LONDON – An eleventh-hour U.S. effort to resolve the growing confrontation with Russia over Ukraine failed Friday, and Moscow shipped more troops and armor into the flash-point Crimea region ahead of a planned vote on breaking away from Ukraine and rejoining Russia.
Secretary of State John Kerry warned against a “backdoor annexation” by Russia of the strategic Black Sea peninsula. But Kerry conceded that six hours of talks in London with Russia’s top diplomat neither stopped Sunday’s vote nor opened a new diplomatic path for Moscow to step back from the Cold War-tinged standoff.
The most significant U.S. and European sanctions against Russia since the collapse of the Soviet Union appeared all but certain.
“We don’t have a common vision of the situation,” Russian Foreign Minister Sergei Lavrov said after the talks.
He stressed that Russia insists on Crimea’s right to hold the referendum. He said Russia would decide after the vote on how to respond.
Voters in Crimea will decide whether to secede from Ukraine and join Russia or remain part of Ukraine with greater autonomy.
The vote will be held under the eyes of Russian troops who effectively took control of Crimea late last month after protesters overthrew the Ukrainian government. The Crimean regional parliament has already voted to leave Ukraine, and the traditionally pro-Russian population of Crimea is expected to approve the idea as well.
Moscow’s tightening grip on Crimea and the gathering of Russian troops along the two countries’ border have unnerved Ukrainians and left the country’s fledgling government concerned about further Russian military action. Kerry said the United States was deeply concerned about those deployments.
The European Union is expected to impose travel bans and asset freezes Monday on Russians accused of complicity in Moscow’s military incursion and the intimidation of Crimea. The EU on Friday named more than 120 people as potential sanctions targets.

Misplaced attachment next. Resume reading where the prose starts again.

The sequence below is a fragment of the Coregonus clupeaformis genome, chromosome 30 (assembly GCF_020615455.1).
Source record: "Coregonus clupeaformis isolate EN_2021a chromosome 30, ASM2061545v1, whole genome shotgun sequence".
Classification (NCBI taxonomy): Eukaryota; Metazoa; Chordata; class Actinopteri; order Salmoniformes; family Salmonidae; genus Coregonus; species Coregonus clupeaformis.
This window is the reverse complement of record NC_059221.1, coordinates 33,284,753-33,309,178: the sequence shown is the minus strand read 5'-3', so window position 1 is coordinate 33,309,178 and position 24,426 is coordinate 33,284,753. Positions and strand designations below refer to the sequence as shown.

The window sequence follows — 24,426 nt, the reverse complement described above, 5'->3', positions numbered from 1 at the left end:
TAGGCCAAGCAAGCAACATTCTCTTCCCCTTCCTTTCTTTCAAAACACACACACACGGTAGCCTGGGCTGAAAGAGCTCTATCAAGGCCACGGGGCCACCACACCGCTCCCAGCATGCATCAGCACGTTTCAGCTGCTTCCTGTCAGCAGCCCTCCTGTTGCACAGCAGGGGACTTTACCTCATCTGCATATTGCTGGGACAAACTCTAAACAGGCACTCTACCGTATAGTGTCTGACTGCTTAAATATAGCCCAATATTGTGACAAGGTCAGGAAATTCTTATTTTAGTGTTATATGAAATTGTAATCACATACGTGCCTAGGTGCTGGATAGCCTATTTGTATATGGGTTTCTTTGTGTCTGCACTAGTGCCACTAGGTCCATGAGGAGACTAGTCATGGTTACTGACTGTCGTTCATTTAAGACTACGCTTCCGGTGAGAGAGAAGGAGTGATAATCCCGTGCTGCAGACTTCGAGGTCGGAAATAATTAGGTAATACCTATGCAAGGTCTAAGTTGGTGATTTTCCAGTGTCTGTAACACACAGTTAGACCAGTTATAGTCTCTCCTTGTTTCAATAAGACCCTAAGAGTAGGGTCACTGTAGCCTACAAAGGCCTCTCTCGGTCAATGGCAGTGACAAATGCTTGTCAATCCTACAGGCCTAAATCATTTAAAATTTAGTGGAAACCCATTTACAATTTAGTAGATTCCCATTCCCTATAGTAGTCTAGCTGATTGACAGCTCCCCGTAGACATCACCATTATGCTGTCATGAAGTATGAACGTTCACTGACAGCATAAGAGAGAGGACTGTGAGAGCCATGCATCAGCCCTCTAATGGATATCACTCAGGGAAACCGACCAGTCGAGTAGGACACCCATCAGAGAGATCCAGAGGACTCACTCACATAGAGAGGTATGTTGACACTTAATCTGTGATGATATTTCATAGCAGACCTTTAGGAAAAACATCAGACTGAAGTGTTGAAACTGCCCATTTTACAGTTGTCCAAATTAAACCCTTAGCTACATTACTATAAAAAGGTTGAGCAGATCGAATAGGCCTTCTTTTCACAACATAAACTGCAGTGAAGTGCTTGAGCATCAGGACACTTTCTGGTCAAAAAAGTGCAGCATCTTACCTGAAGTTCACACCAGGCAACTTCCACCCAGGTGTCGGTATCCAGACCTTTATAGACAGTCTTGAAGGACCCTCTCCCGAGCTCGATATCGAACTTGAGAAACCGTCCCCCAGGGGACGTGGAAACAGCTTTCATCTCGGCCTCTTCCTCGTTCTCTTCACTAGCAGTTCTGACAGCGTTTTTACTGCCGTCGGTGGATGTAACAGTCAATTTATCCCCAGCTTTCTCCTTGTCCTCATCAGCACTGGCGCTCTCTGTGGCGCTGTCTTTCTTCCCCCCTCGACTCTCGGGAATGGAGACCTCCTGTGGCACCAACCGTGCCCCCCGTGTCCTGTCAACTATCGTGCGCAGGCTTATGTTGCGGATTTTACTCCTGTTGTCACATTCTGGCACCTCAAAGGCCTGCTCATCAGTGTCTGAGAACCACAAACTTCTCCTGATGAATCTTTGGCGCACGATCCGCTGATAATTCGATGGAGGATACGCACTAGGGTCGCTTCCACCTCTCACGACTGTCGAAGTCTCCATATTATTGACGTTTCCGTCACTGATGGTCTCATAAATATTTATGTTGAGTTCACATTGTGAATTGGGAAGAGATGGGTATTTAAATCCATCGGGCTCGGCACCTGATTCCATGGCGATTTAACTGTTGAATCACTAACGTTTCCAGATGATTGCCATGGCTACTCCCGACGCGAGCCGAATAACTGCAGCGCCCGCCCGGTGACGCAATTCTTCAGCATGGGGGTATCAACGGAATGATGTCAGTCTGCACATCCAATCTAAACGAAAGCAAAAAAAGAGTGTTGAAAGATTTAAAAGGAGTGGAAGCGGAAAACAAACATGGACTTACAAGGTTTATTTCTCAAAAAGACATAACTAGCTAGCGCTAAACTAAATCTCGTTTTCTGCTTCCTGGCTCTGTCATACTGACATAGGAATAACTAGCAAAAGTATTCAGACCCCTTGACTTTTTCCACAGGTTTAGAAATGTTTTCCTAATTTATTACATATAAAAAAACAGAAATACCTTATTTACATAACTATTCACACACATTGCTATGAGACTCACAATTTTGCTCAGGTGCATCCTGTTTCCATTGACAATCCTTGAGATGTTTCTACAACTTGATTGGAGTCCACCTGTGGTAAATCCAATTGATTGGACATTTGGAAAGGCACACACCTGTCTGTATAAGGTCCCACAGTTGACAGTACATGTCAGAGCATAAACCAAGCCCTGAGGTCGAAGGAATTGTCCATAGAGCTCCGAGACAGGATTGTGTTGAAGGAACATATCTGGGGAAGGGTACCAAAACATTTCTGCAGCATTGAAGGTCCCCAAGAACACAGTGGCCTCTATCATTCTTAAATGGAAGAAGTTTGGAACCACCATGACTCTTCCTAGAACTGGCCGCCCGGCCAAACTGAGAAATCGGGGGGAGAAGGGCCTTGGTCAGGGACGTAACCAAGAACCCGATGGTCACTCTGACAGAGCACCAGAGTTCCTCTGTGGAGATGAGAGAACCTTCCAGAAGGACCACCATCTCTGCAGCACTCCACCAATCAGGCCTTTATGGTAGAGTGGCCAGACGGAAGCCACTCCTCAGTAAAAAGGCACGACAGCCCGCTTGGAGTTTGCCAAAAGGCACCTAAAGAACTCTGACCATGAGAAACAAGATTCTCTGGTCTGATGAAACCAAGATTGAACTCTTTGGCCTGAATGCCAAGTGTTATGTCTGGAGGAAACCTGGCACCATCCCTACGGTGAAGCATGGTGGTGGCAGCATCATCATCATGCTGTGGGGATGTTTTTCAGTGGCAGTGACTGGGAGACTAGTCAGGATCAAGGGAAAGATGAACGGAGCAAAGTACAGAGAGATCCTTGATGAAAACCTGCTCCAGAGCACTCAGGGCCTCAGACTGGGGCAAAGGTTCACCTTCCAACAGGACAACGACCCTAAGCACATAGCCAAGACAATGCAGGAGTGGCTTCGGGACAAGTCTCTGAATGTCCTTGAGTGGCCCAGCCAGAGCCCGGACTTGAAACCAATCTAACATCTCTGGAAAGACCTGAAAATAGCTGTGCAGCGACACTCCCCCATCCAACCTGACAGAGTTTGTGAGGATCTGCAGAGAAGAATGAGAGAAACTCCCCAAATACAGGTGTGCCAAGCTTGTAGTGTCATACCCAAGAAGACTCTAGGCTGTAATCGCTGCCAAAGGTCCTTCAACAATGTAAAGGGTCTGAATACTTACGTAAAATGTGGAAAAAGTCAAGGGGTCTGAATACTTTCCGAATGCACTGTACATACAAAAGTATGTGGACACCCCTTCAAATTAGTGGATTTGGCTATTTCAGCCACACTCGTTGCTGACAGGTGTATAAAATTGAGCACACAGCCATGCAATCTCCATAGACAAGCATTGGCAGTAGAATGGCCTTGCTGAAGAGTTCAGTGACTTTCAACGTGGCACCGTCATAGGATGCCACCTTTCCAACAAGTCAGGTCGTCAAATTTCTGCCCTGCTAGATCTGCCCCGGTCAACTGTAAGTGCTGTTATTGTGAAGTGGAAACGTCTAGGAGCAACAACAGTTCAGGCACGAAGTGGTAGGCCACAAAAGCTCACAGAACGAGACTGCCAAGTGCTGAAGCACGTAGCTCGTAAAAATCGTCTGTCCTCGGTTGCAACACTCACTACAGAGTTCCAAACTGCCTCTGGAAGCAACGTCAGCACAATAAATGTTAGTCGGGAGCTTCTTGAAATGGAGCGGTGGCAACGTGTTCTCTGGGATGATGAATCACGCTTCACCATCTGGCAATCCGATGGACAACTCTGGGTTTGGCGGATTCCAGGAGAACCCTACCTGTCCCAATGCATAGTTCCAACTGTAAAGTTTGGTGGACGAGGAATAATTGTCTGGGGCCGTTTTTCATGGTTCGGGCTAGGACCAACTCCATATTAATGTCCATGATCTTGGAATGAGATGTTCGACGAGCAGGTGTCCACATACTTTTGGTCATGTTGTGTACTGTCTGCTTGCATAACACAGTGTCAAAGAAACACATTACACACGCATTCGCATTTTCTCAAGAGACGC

In London, Lavrov insisted that Russia had no plans to invade Russian-speaking eastern Ukraine. But he echoed a statement issued in Moscow by the Foreign Ministry warning that Russia “reserves the right to take people under our protection.” Overnight clashes between pro- and anti-Russian demonstrators in the Ukrainian city of Donetsk led to the death of one protester.
In the Crimean capital of Simferopol, campaigning for Sunday’s referendum was in high gear Friday. Vans with megaphones blared Russian music in the streets around the regional parliament, where a Russian flag already flies.
Vasilyev Maxim, an official from the Russian city of Kursk, said he drove to Crimea with thousands of Russian flags purchased with $10,000 of his own money to distribute ahead of the vote.
“In 30 years, the history books will say Putin took back Crimea to rebuild our country,” he said. “And no one will remember Kerry or that (President Barack) Obama had anything to do with the situation.”
Lavrov said at his news conference that there were other precedents for Crimean secession besides the often-cited example of Kosovo. He referred to the Comoros Islands, which declared independence from France.